“The most successful entrepreneurs brands are a reflection of themselves e.g. Steve Jobs was Apple, and Apple was Jobs. Likewise, Ralph Lauren is Polo and Polo is Ralph Lauren, and Bezos is Amazon, etc., etc. Typically, entrepreneurs create a solution for a problem that they have themselves and pursue the commercialization of their solution with a passion that is a reflection of themselves. So, in essence they are the embodiment of the brand that they create.

If we take Jobs as the classic example of an entrepreneur that actually branded himself as an entrepreneur, he did that by coming up with one wonderful solution after another to problems that consumers did not realize they had until he delighted them with one neat new electronic i device before the last one was fully adopted. In so doing he embodied the epitome of cool creations. Others, like Bezos and Lauren continue to introduce new ways to delight consumers. I would say that the closer you can come to emulating these entrepreneurs and others the more obvious it becomes as to how necessary it is. 

The bad news is that you can’t copy these great brands easily. You can, however, execute the basic strategy. You must focus on doing things better or, better yet, uniquely. Demonstrate a passion for the details of your business more than your competitors do. Develop innovative ways to communicate and connect with your customers. Circle back and improve the things that can get better, and replace the things that can’t with something else. Then repeat this over and over. “

If you have a specific startup issue, share your problem with us and we’ll have Dr. Business assess it.   Send us your challenges at

The Prime Mover Inside the Entrepreneurial Mindset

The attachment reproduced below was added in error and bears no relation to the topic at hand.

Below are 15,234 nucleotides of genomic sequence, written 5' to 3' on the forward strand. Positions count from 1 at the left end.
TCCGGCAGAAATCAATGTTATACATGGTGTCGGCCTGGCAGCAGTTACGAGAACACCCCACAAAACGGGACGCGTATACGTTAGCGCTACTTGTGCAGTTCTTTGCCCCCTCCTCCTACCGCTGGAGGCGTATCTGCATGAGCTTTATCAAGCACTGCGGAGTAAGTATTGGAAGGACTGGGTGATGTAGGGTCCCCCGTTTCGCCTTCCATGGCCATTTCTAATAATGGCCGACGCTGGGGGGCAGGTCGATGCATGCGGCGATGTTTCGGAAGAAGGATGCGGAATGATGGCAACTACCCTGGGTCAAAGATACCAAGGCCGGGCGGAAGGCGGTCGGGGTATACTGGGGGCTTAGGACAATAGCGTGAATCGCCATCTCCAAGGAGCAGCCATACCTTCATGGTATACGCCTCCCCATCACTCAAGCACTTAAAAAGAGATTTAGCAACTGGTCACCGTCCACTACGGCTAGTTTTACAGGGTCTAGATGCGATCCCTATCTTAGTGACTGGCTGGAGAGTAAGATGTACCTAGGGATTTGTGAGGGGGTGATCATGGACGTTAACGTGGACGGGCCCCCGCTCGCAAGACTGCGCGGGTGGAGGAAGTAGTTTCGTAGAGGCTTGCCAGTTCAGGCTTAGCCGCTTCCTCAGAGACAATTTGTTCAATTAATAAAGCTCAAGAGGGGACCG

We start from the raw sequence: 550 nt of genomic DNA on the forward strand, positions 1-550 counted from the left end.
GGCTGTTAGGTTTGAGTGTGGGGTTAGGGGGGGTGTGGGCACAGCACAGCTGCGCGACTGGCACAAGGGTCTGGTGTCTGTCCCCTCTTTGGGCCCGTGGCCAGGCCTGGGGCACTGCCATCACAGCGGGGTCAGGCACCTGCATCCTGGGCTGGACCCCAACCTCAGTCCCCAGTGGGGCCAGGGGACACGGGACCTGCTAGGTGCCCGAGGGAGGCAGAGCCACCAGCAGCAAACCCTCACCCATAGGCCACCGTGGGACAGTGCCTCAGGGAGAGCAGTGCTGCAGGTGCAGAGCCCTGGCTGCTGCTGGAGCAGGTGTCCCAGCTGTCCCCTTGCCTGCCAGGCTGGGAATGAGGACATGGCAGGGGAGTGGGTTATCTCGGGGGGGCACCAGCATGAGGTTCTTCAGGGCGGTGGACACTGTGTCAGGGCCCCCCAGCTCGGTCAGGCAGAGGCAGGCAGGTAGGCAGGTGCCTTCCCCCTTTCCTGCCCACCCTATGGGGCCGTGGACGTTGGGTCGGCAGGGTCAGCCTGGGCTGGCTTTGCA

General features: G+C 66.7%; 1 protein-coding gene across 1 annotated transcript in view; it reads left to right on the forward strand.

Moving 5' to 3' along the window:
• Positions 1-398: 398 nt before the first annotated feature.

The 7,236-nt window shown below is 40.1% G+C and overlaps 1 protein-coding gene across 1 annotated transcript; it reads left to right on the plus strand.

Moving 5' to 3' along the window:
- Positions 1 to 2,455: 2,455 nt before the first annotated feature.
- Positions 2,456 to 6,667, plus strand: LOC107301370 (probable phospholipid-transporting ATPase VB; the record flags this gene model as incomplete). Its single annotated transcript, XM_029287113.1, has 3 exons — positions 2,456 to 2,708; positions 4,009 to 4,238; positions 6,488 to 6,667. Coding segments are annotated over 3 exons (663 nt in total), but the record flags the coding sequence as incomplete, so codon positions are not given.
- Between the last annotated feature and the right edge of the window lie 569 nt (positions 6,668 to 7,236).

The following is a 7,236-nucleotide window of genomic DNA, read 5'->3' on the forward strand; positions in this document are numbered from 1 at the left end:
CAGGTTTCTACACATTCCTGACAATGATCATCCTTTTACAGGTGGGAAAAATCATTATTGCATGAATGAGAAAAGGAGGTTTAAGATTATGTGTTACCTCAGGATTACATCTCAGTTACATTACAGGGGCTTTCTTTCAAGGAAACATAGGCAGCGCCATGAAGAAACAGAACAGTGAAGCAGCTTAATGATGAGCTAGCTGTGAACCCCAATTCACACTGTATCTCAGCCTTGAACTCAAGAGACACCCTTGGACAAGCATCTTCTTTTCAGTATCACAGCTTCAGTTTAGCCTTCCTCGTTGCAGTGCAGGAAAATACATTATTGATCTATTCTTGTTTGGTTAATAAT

Years ago, I read Robert Kiyosaki’s book, Rich Dad, Poor Dad.  The book does a good job of explaining the mindset that holds many people back from ever becoming an entrepreneur.  Ironically, Robert’s story compares the advice of his academic dad (i.e. poor dad) and his entrepreneurial dad (i.e. rich dad).  Robert suggests that working hard and earning good grades isn’t the best advice anymore.  Working for someone else won’t lead to financial independence, which is where you’ll likely end up by earning a college degree and hoping for a corner office in a big company.  You’ll find that the people you work for aren’t willing to give up the good life or share much of it either.  The biggest gains go to the shareholders.

I can attest to Robert’s concept myself.  My dad was the employee with the great work ethic who worked in the same company for over 30 years and I was the son with all the college degrees.  Neither one of us found financial independence that way.  Today, the young professional mindset is changing slightly.  Professionals are getting the college degrees and then chasing the entrepreneurial dream.  They are using both paths.  The downside is that most of the lessons they get from academia and the parents who haven’t owned businesses still lack some important truths about entrepreneurs.  Here are the truths that will help you understand the makings of the entrepreneurial mindset.

Don’t just think about it, do it.  All through college, you spend your time solving problems that already have answers (i.e. they’re in the back of the book).  If you brave the world of graduate school, you’ll likely solve problems analytically because you can’t really test your solution in the real business world.  I think all of the analytical techniques are great to learn and easily taught by academia but it forces you into a state of analysis when you run into a situation for which you don’t know the outcome.  In other words, the more educated you are, the less likely you are to take risks.  Why?  Because you’ll spend too much time estimating the risk rather than just taking it.  Risk can also result in failure which could damage your “I’m a smart person” self-image.  If you plan to be an entrepreneur, you need to get over this idea and develop the “anything it takes” self-image.

“Entrepreneurship is neither a science nor an art. It is a practice.” – Peter Drucker, management consultant, educator, and author.